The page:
Friday, March 4, 2011

Music and perfume...

It is strange that the mind will forget so much and yet keep alive a memory of flowers that have been dead for thirty years or more.
Garden fresh gardenias, fragrant, pristine and white.
You could not help falling in love with its delicate fragrance as it spread across the room while I played the piano and my father stood and watched, listening to what I hoped was music. Ah, but it was, he loved whatever tuneless thing we played. He always said that when he would turn old, he would lie in bed and listen to the twinkling of the piano as we played in the next room. In his dreams the piano twinkled merrily undaunted by the fact that my pianist skills were abysmal.I did not know then, that the music he heard, had nothing to do with the movement of my fingers on the keys, it came from his heart...had I known, maybe I would've paid more attention to my piano lessons!!!!!!
Baba loved music and flowers. In the garden and on our terrace, we had every kind of flower and these were not only the pretty yellows, oranges and pinks, although we had a lot of those too. The flowers of my childhood were those that assaulted your senses: there was the innocuous yellow champak, spreading its bitter sweet tang in the air, the hashnuhana, also called queen of the night as it bloomed at night with its heady and intoxicating smell; the white lotus that dared call out to the girl in me so sometimes yes, even I, would give in to its charms and weave a necklace out of its tiny stars; the night jasmine, heralding the autumn after the rains, one whiff and you knew that the air was going to go cooler and the holidays were approaching. My childhood is a cacophony of colours, sounds and smells. I used to love going for a walk in the night, the fragrances teased us into our dreams and stayed with us when we grew up, so much so that now I cannot pass a white lotus tree without being assailed by memories…….memories that tumble like snakes from a jar , memories vivid and dear. Its funny how smell plays such an important part in our lives, the smell of fresh bread, the smell of lamb roasting, the smell of wet earth, the smell of warm sun drenched skin, the smell of a cigar lingering in the night sky, the smell of golden mango blossoms and cinnamon and of course the smell of night flowers. Baba loved gardening, a passion unfortunately I did not share. He personally saw to each plant, each errant strand of ivy and spent his holidays trimming, fertilizing and loving his plants. He hated tuberoses and the smell of incense, it reminded him of death. And yes, it’s a smell even I associate with death. But we learn as we grow that death is as much a part of life as anything it is with incense and tuberoses.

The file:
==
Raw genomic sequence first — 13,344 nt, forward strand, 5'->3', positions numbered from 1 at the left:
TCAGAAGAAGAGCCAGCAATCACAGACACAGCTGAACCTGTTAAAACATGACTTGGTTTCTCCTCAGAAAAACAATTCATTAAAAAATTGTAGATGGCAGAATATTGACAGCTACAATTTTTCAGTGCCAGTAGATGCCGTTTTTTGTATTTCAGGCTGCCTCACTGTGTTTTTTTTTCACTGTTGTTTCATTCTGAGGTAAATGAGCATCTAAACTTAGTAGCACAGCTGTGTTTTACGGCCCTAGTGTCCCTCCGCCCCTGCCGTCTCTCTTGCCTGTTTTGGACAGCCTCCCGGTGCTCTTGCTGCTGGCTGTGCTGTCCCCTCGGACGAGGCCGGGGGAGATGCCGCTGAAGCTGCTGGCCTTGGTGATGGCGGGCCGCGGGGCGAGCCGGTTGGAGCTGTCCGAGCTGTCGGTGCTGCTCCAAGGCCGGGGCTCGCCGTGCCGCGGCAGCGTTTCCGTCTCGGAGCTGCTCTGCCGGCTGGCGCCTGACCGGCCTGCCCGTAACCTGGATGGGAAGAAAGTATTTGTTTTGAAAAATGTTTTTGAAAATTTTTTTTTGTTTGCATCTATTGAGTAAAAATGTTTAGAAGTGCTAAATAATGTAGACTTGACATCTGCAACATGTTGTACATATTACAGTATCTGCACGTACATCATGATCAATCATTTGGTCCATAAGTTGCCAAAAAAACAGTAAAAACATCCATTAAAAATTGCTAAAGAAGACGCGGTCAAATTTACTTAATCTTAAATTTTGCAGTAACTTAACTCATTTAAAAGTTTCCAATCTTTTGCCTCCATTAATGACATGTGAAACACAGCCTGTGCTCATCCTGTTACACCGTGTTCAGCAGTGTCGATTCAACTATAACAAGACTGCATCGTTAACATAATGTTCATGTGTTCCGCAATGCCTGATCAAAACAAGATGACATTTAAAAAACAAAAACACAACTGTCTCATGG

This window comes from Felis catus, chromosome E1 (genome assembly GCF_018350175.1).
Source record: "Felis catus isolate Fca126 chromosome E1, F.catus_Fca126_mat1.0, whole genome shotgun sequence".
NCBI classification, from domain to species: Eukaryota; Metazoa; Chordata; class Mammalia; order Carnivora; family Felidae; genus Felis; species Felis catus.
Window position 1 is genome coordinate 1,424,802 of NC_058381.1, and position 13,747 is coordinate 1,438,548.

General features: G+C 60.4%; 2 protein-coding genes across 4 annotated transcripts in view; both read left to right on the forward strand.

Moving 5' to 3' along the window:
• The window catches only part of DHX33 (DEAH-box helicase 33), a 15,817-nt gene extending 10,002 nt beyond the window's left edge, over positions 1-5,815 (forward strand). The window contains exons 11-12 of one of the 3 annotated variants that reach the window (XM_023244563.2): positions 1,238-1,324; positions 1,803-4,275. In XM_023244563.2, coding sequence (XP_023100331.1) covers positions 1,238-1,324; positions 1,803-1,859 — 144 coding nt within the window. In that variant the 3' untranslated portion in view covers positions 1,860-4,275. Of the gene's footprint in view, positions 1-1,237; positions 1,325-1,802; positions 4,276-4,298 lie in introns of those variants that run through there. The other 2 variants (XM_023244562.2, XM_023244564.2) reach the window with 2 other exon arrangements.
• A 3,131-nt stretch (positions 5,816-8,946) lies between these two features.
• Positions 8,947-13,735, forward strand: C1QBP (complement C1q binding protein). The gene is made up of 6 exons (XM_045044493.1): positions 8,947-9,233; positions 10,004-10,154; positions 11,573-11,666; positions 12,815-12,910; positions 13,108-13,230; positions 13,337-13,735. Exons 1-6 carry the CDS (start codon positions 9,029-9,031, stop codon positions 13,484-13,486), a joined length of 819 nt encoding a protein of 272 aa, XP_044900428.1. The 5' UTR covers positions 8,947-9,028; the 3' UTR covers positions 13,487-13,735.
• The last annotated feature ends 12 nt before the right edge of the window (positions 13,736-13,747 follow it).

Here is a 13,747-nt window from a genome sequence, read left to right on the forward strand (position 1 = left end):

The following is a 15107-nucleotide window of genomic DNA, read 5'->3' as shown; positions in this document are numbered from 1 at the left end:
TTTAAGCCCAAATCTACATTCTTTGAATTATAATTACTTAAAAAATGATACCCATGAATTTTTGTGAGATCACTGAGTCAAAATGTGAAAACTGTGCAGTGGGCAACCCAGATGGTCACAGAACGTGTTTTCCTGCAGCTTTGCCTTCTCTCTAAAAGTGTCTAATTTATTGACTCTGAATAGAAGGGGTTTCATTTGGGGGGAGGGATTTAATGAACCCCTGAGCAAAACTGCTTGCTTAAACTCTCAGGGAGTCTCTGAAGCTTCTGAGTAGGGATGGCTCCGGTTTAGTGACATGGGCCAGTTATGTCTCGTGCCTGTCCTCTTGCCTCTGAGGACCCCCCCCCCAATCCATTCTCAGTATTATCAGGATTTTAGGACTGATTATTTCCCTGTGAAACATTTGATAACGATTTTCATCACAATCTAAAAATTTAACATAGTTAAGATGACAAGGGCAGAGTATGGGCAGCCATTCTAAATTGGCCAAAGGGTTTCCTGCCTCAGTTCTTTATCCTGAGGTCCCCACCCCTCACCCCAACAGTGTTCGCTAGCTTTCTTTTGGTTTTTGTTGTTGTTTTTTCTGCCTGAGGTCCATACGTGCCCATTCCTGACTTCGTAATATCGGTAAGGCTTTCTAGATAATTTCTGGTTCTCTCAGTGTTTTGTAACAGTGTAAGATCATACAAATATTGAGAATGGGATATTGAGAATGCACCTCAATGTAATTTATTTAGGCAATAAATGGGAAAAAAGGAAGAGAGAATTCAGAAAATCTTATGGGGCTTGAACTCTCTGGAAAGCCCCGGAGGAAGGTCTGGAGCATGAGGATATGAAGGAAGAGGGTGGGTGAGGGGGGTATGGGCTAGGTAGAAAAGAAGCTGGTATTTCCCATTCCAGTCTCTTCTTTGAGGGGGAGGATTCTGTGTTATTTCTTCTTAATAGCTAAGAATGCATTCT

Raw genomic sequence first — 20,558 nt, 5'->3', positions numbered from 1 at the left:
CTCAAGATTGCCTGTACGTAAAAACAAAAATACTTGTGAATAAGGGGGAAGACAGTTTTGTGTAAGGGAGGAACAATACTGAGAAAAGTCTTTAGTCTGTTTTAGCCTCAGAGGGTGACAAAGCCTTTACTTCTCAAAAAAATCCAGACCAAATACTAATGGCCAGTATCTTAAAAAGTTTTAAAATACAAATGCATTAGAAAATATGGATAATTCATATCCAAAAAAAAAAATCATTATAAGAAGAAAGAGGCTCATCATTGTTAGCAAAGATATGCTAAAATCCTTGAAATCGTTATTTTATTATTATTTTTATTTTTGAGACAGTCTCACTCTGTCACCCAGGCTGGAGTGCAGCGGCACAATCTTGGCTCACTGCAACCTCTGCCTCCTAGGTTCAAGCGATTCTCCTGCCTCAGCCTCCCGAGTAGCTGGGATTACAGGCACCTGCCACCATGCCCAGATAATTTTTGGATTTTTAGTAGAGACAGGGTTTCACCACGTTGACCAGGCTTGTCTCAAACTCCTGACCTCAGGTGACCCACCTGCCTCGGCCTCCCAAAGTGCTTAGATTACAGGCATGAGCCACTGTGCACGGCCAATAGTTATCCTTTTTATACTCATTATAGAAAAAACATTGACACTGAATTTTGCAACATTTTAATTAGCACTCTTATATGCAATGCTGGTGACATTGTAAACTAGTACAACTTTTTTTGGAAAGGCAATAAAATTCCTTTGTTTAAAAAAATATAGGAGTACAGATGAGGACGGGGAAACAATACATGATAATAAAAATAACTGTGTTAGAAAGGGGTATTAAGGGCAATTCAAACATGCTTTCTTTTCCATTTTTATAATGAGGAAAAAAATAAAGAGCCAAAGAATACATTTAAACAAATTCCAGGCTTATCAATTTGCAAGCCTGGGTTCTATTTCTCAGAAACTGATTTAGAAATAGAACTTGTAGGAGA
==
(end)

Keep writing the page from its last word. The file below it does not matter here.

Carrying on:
Have you ever swum in a pond or a lake on a golden evening when the sun was just turning into a sunny-side-up orange and a pinkish glow was beginning to take hold of the sky? You sink under the water just to cover your ears and hear the sound of silence, of stillness that has no beginning, of vacuum that has no end. And when you emerge the singing of the crickets can take hold of your senses, even as the wind blows the trees into a restless rustle. The sounds of a fire crackling on a chilly night, the quiet splash of a fish as it lazily turns in the water, the sounds of the birds calling from the thickets, the sound a lonely crow trying to claw its way into our lunch, the silence of the stars on a moonless night, these were the songs of my childhood.
Only I did not recognize the music then, I hankered for walkmans and the radio, I failed to hear the whistle of a full moon as it called from between the clouds. Now sometimes we go on a holiday and I am amazed by the luster and shimmer of these sounds, sitting on a hill in Pune, or on a terrace in Tinchuley, or on a beach in Puri the songs of the full moon fill my mind ending in a crescendo that fills the sky leaving a wail in the air. A sunset on the hills or at sea can burst like a fugue upon my senses and there is something so plainly refreshing in the golden adagio of a sunrise……….
Having appreciated these subtleties of my childhood so late in life, I am of course trying to inculcate a love for the same in my immediate family. My husband frankly thinks I am crazy; I once managed to get him to accompany me for a swim in a pond in a full moon night but he is immune to the charms of a magnolia calling in the night. Surprisingly some of it seems to have rubbed off, for last year I saw him taking impossible-to-capture pictures of the full moon as it played hide and seek between the clouds on a full moon night on his cell phone!!!! I decided not to say anything….after all there’s no point in pushing your luck. As for the girls, I drag them out of bed at odd hours, only to see a half moon galleon singing in the sky luring the stars like a ghostly siren….I wake them in the cold and tell them to just pull a blanket or they’ll miss the whiplash of the rising sun, I call them out to listen to the minuet of the summer evening, to smell the white jasmine to embrace the call of the twilight.